North Chennai Thermal Power Station (NCTPS), a coal-based thermal power plant operated by Tamil Nadu Generation and Distribution Corporation Limited (TANGEDCO), is located at the conﬂuence point of the Ennore creek with the Bay of Bengal, South India (Fig. 1). The NCTPS Power Plant Unit shares its southern boundary with the Ennore creek (13°13′54.48″ N, 80°19′26.60″ E), northern boundary with Ennore port, eastern boundary with the Bay of Bengal coast, and western boundary with Buckingham canal.
By 1995, NCTPS was commissioned with a total power production capacity of 630 MW (with three units of 210 MW each) discharge point; EHE4 for an area 1 km away from the discharge point; and EHE5 for the Ennore creek mouth 500 m away from the discharge point. The study participants were well informed about the study sites because sampling was done monthly by the same crew.
Surface water samples were collected using a clean plastic bucket and planktons were collected using plankton nets with a mechanical ﬂow meter (64-micron net by vertical haul). Parameters such as temperature, salinity, dissolved oxygen (DO) and conductivity was measured using the YSI-85 DO meter. The concentrated phytoplankton was preserved by the addition of formaldehyde (2 per cent) and Lugol’s iodine (1 per cent) solution. Phytoplankton number was counted by following the Utermohl sedimentation method (Utermohl, 1931; Utermöhl, 1958) under an inverted compound microscope (Carl Zeiss); the total number of organisms per liter of seawater was calculated.
A sampling of zooplankton was carried out using vertical hauls of a 300-μm net with a ﬂow meter (Hydro-Bios) at all designated points. The samples collected were preserved in formaldehyde (4 per cent buﬀered) and zooplankton number was counted under a stereo zoom microscope.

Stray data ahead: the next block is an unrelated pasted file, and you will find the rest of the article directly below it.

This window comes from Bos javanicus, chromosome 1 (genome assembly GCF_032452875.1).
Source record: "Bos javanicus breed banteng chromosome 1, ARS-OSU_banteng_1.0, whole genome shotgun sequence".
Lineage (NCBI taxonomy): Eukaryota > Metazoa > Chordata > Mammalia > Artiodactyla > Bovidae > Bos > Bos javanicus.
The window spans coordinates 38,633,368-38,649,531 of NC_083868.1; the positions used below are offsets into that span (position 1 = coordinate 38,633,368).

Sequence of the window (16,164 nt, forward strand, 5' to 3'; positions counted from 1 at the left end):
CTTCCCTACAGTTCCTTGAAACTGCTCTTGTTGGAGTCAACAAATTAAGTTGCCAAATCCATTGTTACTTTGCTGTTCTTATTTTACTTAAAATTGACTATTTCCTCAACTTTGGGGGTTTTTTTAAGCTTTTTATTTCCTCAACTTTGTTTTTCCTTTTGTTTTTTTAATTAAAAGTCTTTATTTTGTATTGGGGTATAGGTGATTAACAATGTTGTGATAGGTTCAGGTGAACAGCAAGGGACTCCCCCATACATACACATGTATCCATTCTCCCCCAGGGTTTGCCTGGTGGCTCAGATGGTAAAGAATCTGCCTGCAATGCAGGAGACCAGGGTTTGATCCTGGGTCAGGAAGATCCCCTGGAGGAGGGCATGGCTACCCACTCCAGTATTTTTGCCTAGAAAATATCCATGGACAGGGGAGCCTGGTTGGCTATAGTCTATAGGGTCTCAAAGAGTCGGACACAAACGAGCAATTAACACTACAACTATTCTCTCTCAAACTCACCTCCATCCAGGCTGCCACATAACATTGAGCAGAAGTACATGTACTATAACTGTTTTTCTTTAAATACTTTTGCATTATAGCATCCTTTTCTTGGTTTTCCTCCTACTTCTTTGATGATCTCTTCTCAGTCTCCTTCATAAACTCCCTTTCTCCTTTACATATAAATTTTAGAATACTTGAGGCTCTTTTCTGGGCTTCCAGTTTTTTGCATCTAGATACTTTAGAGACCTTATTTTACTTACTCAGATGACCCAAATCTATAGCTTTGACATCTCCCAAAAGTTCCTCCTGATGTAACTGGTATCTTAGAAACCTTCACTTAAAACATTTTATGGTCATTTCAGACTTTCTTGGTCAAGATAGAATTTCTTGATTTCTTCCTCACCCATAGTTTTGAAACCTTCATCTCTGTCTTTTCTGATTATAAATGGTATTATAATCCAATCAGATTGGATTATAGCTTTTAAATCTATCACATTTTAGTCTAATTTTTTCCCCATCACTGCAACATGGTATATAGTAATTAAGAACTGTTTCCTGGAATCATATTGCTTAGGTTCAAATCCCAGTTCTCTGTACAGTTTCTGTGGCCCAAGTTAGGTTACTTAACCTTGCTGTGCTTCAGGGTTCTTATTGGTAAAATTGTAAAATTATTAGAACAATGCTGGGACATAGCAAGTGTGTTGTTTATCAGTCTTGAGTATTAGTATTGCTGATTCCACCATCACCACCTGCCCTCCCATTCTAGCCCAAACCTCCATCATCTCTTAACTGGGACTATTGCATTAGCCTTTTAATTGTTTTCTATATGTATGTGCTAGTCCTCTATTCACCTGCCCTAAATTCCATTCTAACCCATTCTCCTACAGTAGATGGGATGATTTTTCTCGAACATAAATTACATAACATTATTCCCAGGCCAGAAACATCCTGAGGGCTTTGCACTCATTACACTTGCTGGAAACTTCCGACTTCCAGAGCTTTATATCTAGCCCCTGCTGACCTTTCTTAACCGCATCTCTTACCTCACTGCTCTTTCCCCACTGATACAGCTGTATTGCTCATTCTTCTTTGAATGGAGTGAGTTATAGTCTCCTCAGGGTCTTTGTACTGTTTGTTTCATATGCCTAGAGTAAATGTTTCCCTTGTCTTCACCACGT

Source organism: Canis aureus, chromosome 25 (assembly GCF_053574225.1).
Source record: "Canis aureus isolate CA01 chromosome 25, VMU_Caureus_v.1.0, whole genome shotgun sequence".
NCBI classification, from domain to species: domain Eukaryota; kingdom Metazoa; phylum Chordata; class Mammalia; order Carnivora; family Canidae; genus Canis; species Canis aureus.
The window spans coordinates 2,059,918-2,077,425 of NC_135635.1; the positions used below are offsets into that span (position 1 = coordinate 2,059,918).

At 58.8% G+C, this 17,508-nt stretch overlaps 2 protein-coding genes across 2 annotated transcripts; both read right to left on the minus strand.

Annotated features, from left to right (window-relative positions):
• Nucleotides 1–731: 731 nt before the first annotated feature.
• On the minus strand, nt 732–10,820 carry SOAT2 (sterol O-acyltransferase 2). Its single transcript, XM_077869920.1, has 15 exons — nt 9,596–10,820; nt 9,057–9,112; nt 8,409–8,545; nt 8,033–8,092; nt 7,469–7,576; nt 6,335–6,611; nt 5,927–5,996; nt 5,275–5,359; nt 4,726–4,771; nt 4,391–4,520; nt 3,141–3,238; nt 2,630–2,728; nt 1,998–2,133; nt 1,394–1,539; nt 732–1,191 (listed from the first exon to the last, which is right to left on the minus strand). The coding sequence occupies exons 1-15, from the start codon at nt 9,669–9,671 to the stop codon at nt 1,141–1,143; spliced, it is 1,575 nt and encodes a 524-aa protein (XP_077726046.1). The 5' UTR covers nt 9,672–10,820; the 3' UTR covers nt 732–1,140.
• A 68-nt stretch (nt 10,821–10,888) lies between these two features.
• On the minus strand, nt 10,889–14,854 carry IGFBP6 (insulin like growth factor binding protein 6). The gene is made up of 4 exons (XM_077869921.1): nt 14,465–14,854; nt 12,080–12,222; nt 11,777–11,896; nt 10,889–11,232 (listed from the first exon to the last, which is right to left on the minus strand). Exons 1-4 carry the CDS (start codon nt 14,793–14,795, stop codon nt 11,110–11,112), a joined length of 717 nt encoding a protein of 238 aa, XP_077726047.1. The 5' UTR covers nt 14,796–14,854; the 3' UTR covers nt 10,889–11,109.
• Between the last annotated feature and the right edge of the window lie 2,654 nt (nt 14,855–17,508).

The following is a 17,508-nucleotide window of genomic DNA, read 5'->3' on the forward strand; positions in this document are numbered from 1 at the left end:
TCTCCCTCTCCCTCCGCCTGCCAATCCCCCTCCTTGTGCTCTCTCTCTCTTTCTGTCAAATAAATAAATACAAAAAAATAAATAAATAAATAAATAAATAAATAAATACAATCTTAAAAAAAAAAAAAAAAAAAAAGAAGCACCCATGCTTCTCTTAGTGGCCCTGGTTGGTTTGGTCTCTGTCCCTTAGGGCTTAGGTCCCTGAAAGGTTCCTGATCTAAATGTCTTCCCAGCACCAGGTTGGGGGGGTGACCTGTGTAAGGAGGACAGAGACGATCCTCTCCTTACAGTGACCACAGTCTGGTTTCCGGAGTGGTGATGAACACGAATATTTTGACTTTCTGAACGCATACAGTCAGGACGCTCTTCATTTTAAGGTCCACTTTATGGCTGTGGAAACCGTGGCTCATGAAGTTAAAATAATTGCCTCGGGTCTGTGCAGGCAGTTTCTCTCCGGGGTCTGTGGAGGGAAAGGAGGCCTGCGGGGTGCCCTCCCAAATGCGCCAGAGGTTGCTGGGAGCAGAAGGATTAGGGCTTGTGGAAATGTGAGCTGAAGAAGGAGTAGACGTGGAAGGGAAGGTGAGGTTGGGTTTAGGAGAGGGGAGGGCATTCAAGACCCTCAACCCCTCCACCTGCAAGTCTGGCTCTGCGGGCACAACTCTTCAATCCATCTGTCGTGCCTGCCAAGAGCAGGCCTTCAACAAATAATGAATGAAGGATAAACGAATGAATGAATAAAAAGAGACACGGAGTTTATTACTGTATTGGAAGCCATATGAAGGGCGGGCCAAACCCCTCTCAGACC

Approximately 11 species of ﬁsh and larvae were reported at this vicinity (WAPCOS, 2014) and the input parameters required for the FH model availability were restricted to two dominant and commercially important species (Mugil cephalus and Sardinella longiceps). According to our survey, it was assumed that 90% of eggs belong to M. cephalus, 9% of S. longiceps and the remaining 1 per cent of eggs belong to other species.
The present study observes predominant changes in the phytoplankton community at various sites. Here, the order of dominance of phytoplankton at the site EHE1 was Bacillariophyceae > Dinophyceae > Cyanophyceae, whereas at the sites EHE2 to EHE5, the order was Bacillariophyceae > Cyanophyceae > Dinophyceae. The observation of phytoplankton community structural changes such as the dominance of Cyanophyceae group and reduction in Dinophyceae as well as Bacillariophyceae seems to have ecological signiﬁcance.
Although the Ennore coast was fed with polluted waters containing high nutrient sources from Ennore, Cooum, and Adyar estuaries (Shanthi and Ramanibai, 2011), augmented supply of microscopic cell clusters from repositories of the Ennore creek system may proliferate algal cells, thereby leading to bloom shortly. Notably, Pravakar Mishra et al. (2015) recorded Trichodesmium sp. bloom along the Ennore coast and this was also reported in the present investigation performed in the Ennore creek system. The change in phytoplankton community also reﬂected the reduction in population diversity.
This paper had been originally published in Marine Pollution bulletin. To cite the original work
Jebarathnam. P.P. J., G .Nandhagopal, R. B. Bose, S. Ragumaran and V. Ravichandran, 2018.
Impact of coastal power plant cooling system on planktonic diversity of a polluted creek
system, Marine Pollution Bulletin, 133: 378–